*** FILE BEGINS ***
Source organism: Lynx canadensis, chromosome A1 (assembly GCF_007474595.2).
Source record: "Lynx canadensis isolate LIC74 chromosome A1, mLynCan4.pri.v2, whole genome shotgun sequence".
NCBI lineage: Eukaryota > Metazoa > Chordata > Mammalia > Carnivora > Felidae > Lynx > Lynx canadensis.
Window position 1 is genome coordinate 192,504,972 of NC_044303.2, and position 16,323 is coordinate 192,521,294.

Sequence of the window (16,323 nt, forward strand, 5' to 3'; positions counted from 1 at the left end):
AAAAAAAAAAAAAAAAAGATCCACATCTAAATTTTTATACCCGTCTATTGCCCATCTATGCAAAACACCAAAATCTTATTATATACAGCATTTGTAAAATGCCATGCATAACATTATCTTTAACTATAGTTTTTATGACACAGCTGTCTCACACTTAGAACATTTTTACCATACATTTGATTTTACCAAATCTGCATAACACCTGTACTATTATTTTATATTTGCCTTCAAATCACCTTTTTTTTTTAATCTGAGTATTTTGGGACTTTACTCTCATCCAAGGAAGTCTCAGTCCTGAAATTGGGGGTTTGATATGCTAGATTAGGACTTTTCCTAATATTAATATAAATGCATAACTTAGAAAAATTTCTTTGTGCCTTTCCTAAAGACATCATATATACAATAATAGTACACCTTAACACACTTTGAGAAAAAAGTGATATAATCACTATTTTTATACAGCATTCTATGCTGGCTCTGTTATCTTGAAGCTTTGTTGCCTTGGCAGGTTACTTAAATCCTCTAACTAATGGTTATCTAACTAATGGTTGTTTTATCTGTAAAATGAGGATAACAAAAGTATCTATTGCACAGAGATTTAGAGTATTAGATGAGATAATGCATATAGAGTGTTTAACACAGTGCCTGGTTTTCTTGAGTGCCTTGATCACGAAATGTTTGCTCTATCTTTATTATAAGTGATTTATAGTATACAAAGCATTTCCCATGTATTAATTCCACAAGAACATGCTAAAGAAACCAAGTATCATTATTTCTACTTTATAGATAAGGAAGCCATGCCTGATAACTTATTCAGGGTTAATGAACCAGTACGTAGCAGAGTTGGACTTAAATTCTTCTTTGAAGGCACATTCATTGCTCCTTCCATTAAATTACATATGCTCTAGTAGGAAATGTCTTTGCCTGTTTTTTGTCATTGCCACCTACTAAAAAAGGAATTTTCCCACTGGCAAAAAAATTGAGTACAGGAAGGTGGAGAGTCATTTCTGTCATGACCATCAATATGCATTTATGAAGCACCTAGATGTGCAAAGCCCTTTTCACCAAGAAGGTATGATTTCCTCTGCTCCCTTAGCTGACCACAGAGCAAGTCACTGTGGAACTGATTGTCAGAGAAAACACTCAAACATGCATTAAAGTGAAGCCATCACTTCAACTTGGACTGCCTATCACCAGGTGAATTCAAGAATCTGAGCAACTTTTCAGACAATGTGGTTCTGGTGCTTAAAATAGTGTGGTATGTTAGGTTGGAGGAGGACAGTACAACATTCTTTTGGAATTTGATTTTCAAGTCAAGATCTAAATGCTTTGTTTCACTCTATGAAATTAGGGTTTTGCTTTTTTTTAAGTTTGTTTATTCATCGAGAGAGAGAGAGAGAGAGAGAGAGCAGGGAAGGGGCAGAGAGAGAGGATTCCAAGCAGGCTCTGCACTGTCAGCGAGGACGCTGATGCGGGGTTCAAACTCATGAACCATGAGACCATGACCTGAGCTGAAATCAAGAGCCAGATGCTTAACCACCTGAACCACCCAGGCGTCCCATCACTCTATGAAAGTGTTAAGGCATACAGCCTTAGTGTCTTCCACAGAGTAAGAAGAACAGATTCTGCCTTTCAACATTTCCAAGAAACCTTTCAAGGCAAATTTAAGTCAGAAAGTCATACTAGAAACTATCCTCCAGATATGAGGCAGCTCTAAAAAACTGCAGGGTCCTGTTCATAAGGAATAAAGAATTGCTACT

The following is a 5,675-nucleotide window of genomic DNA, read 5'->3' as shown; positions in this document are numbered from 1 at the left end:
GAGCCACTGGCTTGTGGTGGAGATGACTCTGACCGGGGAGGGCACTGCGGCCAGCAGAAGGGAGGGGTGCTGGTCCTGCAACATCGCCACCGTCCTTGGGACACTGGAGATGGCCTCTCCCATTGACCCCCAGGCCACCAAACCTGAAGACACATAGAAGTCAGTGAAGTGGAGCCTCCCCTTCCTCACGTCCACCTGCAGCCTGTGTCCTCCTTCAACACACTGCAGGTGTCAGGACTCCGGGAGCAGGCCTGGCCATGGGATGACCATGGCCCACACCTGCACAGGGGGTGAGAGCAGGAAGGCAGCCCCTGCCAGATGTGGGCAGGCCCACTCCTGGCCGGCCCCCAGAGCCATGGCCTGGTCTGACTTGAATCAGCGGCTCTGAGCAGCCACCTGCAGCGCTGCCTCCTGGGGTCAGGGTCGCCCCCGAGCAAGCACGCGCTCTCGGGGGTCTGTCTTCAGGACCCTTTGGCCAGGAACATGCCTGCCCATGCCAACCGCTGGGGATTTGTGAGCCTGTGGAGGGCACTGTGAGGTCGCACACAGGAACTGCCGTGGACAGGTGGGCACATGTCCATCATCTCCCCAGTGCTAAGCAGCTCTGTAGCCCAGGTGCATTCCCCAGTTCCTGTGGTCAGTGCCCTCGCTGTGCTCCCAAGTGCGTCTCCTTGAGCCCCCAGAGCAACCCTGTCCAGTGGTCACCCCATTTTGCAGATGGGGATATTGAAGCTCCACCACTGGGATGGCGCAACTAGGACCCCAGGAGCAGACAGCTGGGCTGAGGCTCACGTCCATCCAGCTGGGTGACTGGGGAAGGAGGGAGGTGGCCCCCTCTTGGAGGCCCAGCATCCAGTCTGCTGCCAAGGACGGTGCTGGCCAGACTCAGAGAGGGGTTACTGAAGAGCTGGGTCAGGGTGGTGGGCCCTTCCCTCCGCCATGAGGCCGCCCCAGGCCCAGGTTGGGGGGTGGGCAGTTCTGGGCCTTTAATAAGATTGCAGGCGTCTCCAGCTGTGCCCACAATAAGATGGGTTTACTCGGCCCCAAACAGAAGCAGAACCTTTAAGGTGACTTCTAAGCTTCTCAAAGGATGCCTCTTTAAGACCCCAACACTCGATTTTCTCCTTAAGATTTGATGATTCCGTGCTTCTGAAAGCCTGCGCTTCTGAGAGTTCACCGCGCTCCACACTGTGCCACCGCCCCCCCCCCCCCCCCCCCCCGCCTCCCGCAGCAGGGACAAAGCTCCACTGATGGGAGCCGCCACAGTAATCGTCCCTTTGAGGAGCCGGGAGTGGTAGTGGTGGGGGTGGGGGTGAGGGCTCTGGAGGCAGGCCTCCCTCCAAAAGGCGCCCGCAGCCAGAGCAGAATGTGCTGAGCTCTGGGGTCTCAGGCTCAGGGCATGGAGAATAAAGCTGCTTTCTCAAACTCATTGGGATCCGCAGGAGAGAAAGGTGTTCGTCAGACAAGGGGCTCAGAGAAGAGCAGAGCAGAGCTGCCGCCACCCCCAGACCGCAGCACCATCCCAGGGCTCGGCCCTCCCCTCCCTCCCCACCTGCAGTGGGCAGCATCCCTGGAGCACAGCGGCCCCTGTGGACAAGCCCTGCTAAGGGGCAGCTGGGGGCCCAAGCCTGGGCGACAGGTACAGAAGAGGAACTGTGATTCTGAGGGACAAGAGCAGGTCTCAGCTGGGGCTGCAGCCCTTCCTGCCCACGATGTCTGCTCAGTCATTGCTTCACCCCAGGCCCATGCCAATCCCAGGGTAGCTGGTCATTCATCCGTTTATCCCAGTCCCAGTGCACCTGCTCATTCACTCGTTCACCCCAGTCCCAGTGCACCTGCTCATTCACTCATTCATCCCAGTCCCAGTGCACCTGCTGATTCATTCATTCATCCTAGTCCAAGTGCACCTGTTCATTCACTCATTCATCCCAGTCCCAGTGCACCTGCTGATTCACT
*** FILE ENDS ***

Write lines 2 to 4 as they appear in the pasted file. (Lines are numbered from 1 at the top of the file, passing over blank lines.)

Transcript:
Source record: "Lynx canadensis isolate LIC74 chromosome A1, mLynCan4.pri.v2, whole genome shotgun sequence".
NCBI lineage: Eukaryota > Metazoa > Chordata > Mammalia > Carnivora > Felidae > Lynx > Lynx canadensis.
Window position 1 is genome coordinate 192,504,972 of NC_044303.2, and position 16,323 is coordinate 192,521,294.